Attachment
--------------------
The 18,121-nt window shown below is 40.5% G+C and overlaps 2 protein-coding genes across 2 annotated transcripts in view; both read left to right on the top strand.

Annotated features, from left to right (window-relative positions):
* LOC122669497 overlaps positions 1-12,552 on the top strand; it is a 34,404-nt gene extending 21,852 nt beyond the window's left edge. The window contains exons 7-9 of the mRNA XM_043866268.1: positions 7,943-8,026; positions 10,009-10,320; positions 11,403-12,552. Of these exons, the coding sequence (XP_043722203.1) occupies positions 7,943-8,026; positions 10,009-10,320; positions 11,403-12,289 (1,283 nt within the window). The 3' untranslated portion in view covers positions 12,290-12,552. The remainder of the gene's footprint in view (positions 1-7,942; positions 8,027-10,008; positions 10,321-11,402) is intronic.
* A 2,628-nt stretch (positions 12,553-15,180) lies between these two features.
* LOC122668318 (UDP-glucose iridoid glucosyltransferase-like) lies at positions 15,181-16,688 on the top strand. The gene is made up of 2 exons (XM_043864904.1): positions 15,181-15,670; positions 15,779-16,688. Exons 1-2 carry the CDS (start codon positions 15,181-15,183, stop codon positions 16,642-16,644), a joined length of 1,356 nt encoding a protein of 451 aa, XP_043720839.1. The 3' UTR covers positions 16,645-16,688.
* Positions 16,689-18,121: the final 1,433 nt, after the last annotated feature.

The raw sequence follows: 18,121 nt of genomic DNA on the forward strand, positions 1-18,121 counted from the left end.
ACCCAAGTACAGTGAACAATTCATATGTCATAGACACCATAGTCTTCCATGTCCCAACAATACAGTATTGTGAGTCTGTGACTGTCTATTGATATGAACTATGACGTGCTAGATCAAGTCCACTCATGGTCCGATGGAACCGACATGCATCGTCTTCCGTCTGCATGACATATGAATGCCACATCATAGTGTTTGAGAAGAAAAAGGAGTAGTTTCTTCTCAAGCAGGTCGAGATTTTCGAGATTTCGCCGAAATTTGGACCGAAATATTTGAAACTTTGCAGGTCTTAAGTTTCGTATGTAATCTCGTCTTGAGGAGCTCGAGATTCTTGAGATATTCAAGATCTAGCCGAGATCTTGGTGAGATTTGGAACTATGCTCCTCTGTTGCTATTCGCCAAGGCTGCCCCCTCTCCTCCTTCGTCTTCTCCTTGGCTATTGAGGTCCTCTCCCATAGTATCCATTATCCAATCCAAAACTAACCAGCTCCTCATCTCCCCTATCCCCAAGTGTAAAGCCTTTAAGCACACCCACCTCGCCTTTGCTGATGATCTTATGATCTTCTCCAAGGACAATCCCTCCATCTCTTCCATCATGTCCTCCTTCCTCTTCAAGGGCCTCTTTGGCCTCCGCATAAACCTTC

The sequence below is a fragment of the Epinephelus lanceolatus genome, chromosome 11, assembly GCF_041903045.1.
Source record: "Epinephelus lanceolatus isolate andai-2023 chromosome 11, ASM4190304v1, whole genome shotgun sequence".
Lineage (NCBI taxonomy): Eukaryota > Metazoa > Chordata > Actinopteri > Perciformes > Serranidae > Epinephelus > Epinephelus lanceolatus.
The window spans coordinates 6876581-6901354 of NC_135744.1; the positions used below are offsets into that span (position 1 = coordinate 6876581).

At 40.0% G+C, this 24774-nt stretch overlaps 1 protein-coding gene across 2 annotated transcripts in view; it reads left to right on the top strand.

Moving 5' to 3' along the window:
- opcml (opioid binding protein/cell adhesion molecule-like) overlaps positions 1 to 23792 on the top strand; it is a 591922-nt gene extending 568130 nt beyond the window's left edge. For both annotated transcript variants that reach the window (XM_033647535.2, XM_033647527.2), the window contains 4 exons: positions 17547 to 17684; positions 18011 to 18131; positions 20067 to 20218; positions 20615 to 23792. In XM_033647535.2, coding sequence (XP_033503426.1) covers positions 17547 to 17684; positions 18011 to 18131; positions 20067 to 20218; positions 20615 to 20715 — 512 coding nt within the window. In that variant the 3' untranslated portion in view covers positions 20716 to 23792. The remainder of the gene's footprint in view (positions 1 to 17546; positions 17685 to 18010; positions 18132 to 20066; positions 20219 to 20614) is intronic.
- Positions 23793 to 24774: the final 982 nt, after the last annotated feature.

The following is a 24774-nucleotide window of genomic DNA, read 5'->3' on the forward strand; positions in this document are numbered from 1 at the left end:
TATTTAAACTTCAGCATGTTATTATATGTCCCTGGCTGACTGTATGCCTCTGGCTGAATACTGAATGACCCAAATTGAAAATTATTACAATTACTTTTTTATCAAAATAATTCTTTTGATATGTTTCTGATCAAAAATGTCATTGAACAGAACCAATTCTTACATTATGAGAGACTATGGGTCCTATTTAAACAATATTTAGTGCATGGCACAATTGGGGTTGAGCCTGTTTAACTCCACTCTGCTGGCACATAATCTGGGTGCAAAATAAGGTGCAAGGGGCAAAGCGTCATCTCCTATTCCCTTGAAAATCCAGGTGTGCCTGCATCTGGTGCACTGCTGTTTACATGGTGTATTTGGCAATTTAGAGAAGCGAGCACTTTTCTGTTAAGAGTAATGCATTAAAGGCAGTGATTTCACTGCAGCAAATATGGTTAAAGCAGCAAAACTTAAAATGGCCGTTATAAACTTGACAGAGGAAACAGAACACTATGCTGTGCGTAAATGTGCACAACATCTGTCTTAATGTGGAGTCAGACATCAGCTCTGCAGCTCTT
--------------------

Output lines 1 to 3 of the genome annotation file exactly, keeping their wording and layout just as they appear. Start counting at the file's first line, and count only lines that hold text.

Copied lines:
The 18,121-nt window shown below is 40.5% G+C and overlaps 2 protein-coding genes across 2 annotated transcripts in view; both read left to right on the top strand.

Annotated features, from left to right (window-relative positions):
* LOC122669497 overlaps positions 1-12,552 on the top strand; it is a 34,404-nt gene extending 21,852 nt beyond the window's left edge. The window contains exons 7-9 of the mRNA XM_043866268.1: positions 7,943-8,026; positions 10,009-10,320; positions 11,403-12,552. Of these exons, the coding sequence (XP_043722203.1) occupies positions 7,943-8,026; positions 10,009-10,320; positions 11,403-12,289 (1,283 nt within the window). The 3' untranslated portion in view covers positions 12,290-12,552. The remainder of the gene's footprint in view (positions 1-7,942; positions 8,027-10,008; positions 10,321-11,402) is intronic.